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Anti-Doping 101: What Parents Need to Know Before Their Child is Tested

Anti-doping efforts, which include in and out-of-competition testing, are critical to the delivery of a level playing field for athletes at all ages and levels of competition, from the Olympics to junior championships. While an anti-doping program helps ensure that sport is fair and safe, the testing process can be daunting for many young athletes, as well as the parents who support them.

Here is what you need to know to help prepare yourself and your young athlete for testing: 

When could my child be tested?

Not all junior athletes will be selected for anti-doping testing, but for the parents of highly competitive athletes, keep in mind that even young athletes may be subject to testing as they reach higher levels of competition.

If your child is a member of a National Governing Body (NGB), it’s important to remember that any member may be tested at any time and location, even if they are minors.

What substances will the sample be tested for? Where can that information be found? 

Junior athletes who are tested will be subject to the World Anti-Doping Agency (WADA) Prohibited List, which outlines substances that are prohibited in-competition, at all times, and in specific sports. Some substances are also subject to specific limits, such as intravenous infusions and some asthma medications.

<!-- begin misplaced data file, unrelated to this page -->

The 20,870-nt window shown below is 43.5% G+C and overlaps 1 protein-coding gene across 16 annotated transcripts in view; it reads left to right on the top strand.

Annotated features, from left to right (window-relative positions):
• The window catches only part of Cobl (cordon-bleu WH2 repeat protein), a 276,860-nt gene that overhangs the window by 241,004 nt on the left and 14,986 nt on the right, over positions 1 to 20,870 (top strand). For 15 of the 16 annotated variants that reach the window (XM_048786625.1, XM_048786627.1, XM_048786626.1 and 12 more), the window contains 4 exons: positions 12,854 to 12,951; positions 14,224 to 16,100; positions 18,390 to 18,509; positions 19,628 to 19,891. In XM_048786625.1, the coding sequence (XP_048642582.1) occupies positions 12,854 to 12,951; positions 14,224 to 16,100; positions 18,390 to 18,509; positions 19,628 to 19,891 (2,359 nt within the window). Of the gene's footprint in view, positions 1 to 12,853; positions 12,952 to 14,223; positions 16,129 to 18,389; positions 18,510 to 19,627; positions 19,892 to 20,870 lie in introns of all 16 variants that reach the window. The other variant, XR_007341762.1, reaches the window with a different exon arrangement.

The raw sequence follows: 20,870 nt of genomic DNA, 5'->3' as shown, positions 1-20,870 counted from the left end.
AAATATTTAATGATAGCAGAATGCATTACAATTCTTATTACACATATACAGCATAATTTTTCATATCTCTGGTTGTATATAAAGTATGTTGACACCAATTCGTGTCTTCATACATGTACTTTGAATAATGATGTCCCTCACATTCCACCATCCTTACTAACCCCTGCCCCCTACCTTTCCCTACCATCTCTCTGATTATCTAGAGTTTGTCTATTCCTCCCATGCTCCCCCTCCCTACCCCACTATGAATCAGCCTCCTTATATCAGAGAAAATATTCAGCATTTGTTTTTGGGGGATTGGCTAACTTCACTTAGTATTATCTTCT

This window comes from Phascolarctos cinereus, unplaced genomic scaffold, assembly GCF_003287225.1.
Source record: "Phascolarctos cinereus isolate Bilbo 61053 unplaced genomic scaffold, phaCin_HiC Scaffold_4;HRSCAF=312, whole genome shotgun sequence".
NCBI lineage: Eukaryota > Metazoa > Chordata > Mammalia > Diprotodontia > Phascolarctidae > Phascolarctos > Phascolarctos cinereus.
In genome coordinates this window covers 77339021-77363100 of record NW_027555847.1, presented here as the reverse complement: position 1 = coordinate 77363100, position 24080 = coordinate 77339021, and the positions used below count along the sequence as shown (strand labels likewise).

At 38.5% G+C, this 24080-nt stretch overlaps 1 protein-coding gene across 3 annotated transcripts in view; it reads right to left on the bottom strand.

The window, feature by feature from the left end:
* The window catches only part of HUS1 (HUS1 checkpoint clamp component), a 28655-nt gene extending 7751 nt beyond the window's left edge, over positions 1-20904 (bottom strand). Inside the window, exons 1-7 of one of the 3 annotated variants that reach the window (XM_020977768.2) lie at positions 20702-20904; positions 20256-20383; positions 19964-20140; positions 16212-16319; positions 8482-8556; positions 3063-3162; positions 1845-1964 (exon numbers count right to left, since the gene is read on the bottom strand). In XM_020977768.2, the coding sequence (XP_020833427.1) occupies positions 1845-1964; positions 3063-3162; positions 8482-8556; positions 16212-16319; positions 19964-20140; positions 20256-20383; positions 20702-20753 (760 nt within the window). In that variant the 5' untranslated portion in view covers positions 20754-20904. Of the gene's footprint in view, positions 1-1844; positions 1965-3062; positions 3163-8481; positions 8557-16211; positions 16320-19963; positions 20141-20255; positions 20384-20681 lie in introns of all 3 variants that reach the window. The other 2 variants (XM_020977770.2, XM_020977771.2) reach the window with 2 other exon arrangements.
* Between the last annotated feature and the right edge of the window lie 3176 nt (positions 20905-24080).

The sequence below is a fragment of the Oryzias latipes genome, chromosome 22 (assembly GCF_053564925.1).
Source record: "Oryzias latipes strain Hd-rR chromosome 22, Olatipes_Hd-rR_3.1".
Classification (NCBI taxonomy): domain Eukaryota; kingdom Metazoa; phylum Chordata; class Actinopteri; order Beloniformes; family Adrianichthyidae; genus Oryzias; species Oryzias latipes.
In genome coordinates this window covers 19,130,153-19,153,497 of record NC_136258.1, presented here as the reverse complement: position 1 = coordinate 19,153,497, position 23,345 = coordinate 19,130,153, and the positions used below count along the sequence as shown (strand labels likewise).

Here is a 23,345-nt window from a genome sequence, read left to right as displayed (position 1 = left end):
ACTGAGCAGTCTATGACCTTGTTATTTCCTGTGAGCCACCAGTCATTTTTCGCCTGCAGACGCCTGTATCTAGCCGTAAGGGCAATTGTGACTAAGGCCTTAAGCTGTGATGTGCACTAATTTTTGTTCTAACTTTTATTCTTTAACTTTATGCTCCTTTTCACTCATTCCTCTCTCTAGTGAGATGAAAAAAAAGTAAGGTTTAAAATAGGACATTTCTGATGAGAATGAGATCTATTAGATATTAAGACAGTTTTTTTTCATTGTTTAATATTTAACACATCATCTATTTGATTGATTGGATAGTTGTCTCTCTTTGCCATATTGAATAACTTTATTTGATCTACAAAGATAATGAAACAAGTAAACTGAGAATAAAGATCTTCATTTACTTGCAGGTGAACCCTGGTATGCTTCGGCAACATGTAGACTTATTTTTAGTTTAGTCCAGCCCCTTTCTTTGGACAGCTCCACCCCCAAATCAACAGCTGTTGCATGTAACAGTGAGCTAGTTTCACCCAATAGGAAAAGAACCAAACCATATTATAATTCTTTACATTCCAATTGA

The Prohibited List doesn’t name every prohibited substance, but parents and their athletes can search medications and ingredients on to easily determine the permitted or prohibited status of their medications and medication ingredients. Keep in mind that Global DRO doesn’t include information on supplements and that supplements can be very risky for athletes because they don’t undergo a pre-market evaluation process by the U.S. Food and Drug Administration (FDA) like medications do. As such, they may be contaminated with harmful and prohibited substances that don’t even show up on the label.

What organizations oversee testing?

There are various organizations that may be contracted to perform anti-doping testing. The U.S. Anti-Doping Agency (USADA), for example, is recognized by Congress and contracted by the United States Olympic Committee (USOC) to conduct testing for Olympic, Paralympic, Pan American, and Parapan American sport. However, other event organizers can also contract with other organizations to secure testing.

For NGBS and those who uphold the international standards outlined in the WADA Code, the Prohibited List, rules, and testing protocols would primarily be the same, regardless of the testing agency.

Who are the people doing the testing? Are they trained and credentialed?

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